Do you know if the richest cities face west? What if we found settlement in a such a place?
Weeks form around us. Patterned reconciliations, memories of bus rides in other cities, different exchange rates. Those were my hard gained needs.
From your perspective, I cannot exist. Shifting your vengeance, a cruel blindness, that’s the type of aggression I inherited now abandoned for gentle privileges, useless hardwired knowledge, plotted along sensitive geographies. Navigating scripts, a dialect of claimed silences, lulling like waves like violence like survival. We have always carried this resistance, this method of rapture.
that feeling when you are rendered invisible
that process when you have no ability to move forward
that entrenchment when you know everyone is battling each other’s evils
that line around and that territory where power thrives
movie star faces
We dream of different reasons
to perform the same routines.
Money is not enough of a lure.
We have been poor before.
Status is not an option.
We have been poor before.
In order to believe in tomorrow,
we occupy contrasting spaces.
That is what we are trained to do.
We have been poor before.
It’s not enough to believe.
How do we prove?
fleeting as tasting my faith on your lips
evidence born from revelation:
bending, passing, and breaking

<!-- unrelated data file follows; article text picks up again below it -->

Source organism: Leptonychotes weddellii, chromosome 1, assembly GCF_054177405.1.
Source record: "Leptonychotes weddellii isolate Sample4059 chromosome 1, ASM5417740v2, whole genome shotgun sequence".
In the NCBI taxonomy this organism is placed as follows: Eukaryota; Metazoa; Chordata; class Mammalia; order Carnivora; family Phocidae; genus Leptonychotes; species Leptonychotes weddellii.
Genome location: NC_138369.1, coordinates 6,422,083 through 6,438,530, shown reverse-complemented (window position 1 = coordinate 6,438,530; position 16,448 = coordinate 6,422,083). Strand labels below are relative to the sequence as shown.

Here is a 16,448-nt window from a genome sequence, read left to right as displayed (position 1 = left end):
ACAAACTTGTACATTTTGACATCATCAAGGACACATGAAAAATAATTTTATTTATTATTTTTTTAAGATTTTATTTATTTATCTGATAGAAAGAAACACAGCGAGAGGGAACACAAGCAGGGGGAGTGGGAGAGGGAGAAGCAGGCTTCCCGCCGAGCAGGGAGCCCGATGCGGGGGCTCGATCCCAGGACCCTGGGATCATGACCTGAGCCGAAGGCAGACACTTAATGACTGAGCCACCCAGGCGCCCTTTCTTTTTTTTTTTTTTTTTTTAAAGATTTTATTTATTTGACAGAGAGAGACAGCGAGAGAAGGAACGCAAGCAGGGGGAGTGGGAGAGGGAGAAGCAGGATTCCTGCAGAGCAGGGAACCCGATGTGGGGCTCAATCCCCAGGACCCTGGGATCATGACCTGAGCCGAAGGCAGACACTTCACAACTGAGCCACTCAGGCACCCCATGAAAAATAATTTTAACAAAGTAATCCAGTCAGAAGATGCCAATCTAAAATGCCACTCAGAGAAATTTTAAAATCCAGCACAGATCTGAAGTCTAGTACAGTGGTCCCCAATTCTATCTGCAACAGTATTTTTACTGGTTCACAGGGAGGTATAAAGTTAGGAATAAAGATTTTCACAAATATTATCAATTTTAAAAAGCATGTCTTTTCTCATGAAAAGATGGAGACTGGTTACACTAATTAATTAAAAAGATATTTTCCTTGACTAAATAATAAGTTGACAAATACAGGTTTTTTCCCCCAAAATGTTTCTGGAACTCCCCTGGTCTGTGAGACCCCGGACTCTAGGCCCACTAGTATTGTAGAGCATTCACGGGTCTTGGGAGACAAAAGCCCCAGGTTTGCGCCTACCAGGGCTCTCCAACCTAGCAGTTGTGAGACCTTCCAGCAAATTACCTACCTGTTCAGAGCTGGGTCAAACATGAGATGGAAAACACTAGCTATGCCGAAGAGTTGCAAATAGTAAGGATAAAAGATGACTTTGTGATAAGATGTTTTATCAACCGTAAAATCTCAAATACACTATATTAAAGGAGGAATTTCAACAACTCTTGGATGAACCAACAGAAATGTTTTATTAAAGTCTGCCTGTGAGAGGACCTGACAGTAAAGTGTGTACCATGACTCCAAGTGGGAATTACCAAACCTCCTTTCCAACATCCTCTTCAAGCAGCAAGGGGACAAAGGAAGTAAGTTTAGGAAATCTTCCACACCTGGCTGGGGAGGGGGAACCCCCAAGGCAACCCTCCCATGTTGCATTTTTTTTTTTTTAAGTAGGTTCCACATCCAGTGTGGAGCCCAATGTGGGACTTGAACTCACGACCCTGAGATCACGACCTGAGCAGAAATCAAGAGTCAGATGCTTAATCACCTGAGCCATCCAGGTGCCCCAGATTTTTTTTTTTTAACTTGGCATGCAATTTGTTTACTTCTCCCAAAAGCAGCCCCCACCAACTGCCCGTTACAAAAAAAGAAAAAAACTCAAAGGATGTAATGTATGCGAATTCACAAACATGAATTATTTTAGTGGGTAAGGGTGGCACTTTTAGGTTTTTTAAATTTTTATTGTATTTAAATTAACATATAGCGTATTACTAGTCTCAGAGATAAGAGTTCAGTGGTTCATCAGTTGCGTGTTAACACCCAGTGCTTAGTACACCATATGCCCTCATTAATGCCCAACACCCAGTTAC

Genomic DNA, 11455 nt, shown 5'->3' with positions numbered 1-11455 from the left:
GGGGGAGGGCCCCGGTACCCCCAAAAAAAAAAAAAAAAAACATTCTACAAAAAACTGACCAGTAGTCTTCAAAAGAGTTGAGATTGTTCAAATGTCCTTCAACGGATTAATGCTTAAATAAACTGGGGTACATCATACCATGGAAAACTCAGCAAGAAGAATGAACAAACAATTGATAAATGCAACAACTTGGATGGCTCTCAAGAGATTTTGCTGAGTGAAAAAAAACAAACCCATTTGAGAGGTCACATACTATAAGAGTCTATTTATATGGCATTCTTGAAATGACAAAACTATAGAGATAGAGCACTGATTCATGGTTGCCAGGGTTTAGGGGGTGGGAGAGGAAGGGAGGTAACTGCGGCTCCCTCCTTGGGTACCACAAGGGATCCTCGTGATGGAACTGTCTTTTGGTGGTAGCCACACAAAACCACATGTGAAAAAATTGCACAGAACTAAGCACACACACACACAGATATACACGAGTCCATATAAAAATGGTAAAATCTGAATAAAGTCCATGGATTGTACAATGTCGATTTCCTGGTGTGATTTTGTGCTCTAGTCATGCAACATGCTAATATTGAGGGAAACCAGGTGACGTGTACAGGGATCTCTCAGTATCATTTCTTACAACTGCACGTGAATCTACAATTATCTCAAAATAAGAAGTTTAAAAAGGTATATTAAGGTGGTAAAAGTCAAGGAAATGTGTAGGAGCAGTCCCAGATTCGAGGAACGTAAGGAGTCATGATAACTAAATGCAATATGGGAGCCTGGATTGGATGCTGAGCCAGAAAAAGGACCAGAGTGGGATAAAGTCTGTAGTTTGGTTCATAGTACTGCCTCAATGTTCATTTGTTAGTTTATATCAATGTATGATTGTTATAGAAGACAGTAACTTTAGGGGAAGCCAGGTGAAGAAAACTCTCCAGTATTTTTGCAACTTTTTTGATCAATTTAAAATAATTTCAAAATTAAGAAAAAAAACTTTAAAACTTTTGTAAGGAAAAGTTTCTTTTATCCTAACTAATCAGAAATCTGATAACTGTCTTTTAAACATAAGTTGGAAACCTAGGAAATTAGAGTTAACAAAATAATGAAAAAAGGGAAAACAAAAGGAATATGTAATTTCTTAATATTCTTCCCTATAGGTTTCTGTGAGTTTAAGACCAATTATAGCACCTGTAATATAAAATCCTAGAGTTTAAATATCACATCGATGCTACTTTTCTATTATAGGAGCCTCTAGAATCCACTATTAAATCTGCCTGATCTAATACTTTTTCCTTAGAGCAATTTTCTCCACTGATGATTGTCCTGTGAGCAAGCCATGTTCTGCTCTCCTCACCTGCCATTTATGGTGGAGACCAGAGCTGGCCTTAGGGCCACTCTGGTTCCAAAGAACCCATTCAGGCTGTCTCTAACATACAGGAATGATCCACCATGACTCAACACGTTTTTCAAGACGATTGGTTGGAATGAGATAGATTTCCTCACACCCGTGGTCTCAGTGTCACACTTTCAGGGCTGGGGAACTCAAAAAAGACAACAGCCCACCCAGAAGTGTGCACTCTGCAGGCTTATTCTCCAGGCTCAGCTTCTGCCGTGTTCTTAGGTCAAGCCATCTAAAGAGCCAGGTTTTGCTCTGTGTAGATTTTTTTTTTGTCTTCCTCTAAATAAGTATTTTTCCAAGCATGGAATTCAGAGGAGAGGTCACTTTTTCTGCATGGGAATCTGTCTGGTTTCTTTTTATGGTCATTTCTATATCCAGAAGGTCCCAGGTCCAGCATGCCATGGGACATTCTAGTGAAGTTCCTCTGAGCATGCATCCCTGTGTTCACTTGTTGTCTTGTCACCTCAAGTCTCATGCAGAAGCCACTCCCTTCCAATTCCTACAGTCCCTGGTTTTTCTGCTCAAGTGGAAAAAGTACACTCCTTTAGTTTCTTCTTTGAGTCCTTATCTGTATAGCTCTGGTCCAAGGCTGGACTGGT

to fit inside what I know.
Speaking with a tongue of transgression
while learning to repress secrets,
a performance of submission,
tactics a result of hearing that
suffering yields eternal reward.
It was the sound of rushing, the way the ocean pulls into itself.
Falling and rising, gravity is an indicator measuring distance.
In Proofs & Theories: Essays on Poetry, Louise Glück admits, “I liked scale, but I liked it invisible.” Starting from a place of invisibility, a sense of safety, yet maintaining perspective resonates deep within me as winter slowly transitions into spring.
Water in West Virginia is deadly and smells like licorice for hundreds of thousands. In fact, over 300,000 people have been forced to drink only bottled water; the chemical spill’s impact contained within a complete and conveniently round number. Bodies, specifically women and girls’ of color bodies in comas, are illusions for a culture that still claims to value human life. National discussions center the paradoxical, for those in power, concept of growing gaps. Shrinking safety nets catch only the most tenuous of “opportunities” for those who have learned how to survive within the thinnest of margins. Pop stars and Fox news package feminist rhetoric in digestible byte size narratives that keep gender politics profitable.